Q. Explain the concept of HA under Swarm Mode?

HA refers to High Availability. High Availability is a feature where you have multiple instances of your applications running in parallel to handle increased load or failures. These two paradigms fit perfectly into Docker Swarm, the built-in orchestrator that comes with Docker. Deploying your applications like this will improve your uptime which translates to happy users. For creating a high availability container in the Docker Swarm, we need to deploy a docker service to the swarm with nginx image. This can be done by using docker swarm create command as specified above.

Q. What are Docker secrets and why is it necessary

In Docker there are three key components to container security and together they result in inherently safer apps. img Docker Secrets, a container native solution that strengthens the Trusted Delivery component of container security by integrating secret distribution directly into the container platform. By integrating secrets into Docker orchestration, we are able to deliver a solution for the secrets management problem that follows these exact principles. The following diagram provides a high-level view of how the Docker swarm mode architecture is applied to securely deliver a new type of object to our containers: a secret object.

Q. What are docker networking

Mainly we have four mode of networking for Docker

  • Bridge mode networking
  • Host mode networking
  • Container mode networking
  • No networking

Q. Explain a use case for Docker

  • It can be used to spin up a unified developement environment for all the developers to avoid the problem of “it works fine on my machine” by packaging up the application with all its dependencies in a docker container and then run it on any os.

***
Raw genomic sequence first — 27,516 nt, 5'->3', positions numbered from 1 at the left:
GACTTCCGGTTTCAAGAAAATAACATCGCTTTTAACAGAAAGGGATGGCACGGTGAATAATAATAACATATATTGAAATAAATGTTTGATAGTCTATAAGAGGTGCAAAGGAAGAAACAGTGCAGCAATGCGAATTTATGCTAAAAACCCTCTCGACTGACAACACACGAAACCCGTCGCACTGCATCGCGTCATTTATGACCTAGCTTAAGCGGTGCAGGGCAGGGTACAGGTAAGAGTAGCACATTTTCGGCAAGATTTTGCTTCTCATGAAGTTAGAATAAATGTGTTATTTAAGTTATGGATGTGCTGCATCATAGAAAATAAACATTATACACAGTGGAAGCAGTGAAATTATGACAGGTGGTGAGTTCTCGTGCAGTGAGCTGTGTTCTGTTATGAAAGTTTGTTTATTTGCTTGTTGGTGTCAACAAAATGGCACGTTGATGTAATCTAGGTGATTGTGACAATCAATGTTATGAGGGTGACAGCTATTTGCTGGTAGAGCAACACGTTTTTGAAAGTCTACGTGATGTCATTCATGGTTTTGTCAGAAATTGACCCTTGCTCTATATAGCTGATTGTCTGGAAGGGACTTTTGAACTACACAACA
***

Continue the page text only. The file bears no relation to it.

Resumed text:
• You can spin up clean test environments quickly (instead of bringing up full virtual machines)in order to test your software.

Q. Basic Docker Commands

pullDownload an image from docker hub
runRun a container ( create and start a container )
psList containers ( process status )$ docker ps
imagesList images$ docker images
logsShow container logs$ docker logs -f myapp
execExecute a command in a running container$ docker exec myapp ls
cpCopy files between a container and local file system
buildBuild a new image
startStart a Docker container$ docker start myapp
stopStop a docker container$ docker stop myapp
versionDisplay Docker Client and Docker Server version$ docker version
infoDisplay number of containers running, paused, stopped, number of images etc.$ docker info
buildBuild docker image$ docker build . -t myapp:1.0.0
dockerdTo launch Docker daemon
createTo create a new container.
killTo kill a container$ docker kill myapp
commitTo create a new image from container changes.
loginTo login into
run -it -d <image_name>create a docker container from an image -d means the container needs to start in the detached mode.
push <username/image name>push it to docker hub
rm <container id>delete a stopped container
rmi <image-id>delete an image from the local system
system pruneto remove all the stopped containers, all the networks that are not used, all dangling images and all build caches.

Q. What is the difference between the COPY and ADD commands in a Dockerfile?

COPY takes in a src and destination. It only lets you copy in a local file or directory from your host (the machine building the Docker image) into the Docker image itself.

ADD lets you do that too, but it also supports 2 other sources. First, you can use a URL instead of a local file / directory. Secondly, you can extract a tar file from the source directly into the destination.


COPY <source> <destination>
ADD <source> <destination>

Example: Dockerfile

# From alpine library
FROM alpine